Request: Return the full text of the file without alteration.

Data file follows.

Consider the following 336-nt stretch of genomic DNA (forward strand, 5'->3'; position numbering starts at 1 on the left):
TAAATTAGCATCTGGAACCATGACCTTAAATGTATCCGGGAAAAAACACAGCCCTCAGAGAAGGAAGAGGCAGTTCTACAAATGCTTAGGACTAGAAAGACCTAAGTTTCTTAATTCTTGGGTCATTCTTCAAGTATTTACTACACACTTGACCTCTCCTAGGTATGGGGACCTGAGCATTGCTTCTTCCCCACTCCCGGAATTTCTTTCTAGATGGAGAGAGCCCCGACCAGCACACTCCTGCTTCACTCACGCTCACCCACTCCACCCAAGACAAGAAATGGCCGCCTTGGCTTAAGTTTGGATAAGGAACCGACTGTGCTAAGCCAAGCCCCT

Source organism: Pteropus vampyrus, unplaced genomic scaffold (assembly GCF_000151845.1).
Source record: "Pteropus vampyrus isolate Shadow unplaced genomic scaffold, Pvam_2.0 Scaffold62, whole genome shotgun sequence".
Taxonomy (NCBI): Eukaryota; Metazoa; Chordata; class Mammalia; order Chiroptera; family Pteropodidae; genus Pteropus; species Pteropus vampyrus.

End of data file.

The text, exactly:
Consider the following 336-nt stretch of genomic DNA (forward strand, 5'->3'; position numbering starts at 1 on the left):
TAAATTAGCATCTGGAACCATGACCTTAAATGTATCCGGGAAAAAACACAGCCCTCAGAGAAGGAAGAGGCAGTTCTACAAATGCTTAGGACTAGAAAGACCTAAGTTTCTTAATTCTTGGGTCATTCTTCAAGTATTTACTACACACTTGACCTCTCCTAGGTATGGGGACCTGAGCATTGCTTCTTCCCCACTCCCGGAATTTCTTTCTAGATGGAGAGAGCCCCGACCAGCACACTCCTGCTTCACTCACGCTCACCCACTCCACCCAAGACAAGAAATGGCCGCCTTGGCTTAAGTTTGGATAAGGAACCGACTGTGCTAAGCCAAGCCCCT

Source organism: Pteropus vampyrus, unplaced genomic scaffold (assembly GCF_000151845.1).
Source record: "Pteropus vampyrus isolate Shadow unplaced genomic scaffold, Pvam_2.0 Scaffold62, whole genome shotgun sequence".
Taxonomy (NCBI): Eukaryota; Metazoa; Chordata; class Mammalia; order Chiroptera; family Pteropodidae; genus Pteropus; species Pteropus vampyrus.